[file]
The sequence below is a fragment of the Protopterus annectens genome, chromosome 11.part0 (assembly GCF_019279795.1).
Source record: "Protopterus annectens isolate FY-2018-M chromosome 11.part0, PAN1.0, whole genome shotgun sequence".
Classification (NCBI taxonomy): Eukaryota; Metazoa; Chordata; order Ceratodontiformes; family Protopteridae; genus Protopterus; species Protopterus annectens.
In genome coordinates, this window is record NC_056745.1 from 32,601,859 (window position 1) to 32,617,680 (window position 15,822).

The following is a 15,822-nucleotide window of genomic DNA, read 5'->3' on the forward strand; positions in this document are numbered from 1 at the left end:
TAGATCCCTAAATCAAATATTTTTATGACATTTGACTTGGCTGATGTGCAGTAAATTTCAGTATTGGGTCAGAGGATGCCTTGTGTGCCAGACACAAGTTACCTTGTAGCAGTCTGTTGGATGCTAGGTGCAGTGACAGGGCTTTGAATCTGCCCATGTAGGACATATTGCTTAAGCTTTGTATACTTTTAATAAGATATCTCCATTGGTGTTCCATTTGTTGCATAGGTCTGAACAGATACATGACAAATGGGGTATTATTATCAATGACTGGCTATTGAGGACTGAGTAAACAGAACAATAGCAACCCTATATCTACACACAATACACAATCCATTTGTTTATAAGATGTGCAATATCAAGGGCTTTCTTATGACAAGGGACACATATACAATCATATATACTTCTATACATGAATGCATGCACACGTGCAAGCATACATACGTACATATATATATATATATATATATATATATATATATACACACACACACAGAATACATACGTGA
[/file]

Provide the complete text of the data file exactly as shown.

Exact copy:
The sequence below is a fragment of the Protopterus annectens genome, chromosome 11.part0 (assembly GCF_019279795.1).
Source record: "Protopterus annectens isolate FY-2018-M chromosome 11.part0, PAN1.0, whole genome shotgun sequence".
Classification (NCBI taxonomy): Eukaryota; Metazoa; Chordata; order Ceratodontiformes; family Protopteridae; genus Protopterus; species Protopterus annectens.
In genome coordinates, this window is record NC_056745.1 from 32,601,859 (window position 1) to 32,617,680 (window position 15,822).

The following is a 15,822-nucleotide window of genomic DNA, read 5'->3' on the forward strand; positions in this document are numbered from 1 at the left end:
TAGATCCCTAAATCAAATATTTTTATGACATTTGACTTGGCTGATGTGCAGTAAATTTCAGTATTGGGTCAGAGGATGCCTTGTGTGCCAGACACAAGTTACCTTGTAGCAGTCTGTTGGATGCTAGGTGCAGTGACAGGGCTTTGAATCTGCCCATGTAGGACATATTGCTTAAGCTTTGTATACTTTTAATAAGATATCTCCATTGGTGTTCCATTTGTTGCATAGGTCTGAACAGATACATGACAAATGGGGTATTATTATCAATGACTGGCTATTGAGGACTGAGTAAACAGAACAATAGCAACCCTATATCTACACACAATACACAATCCATTTGTTTATAAGATGTGCAATATCAAGGGCTTTCTTATGACAAGGGACACATATACAATCATATATACTTCTATACATGAATGCATGCACACGTGCAAGCATACATACGTACATATATATATATATATATATATATATATATATATACACACACACACAGAATACATACGTGA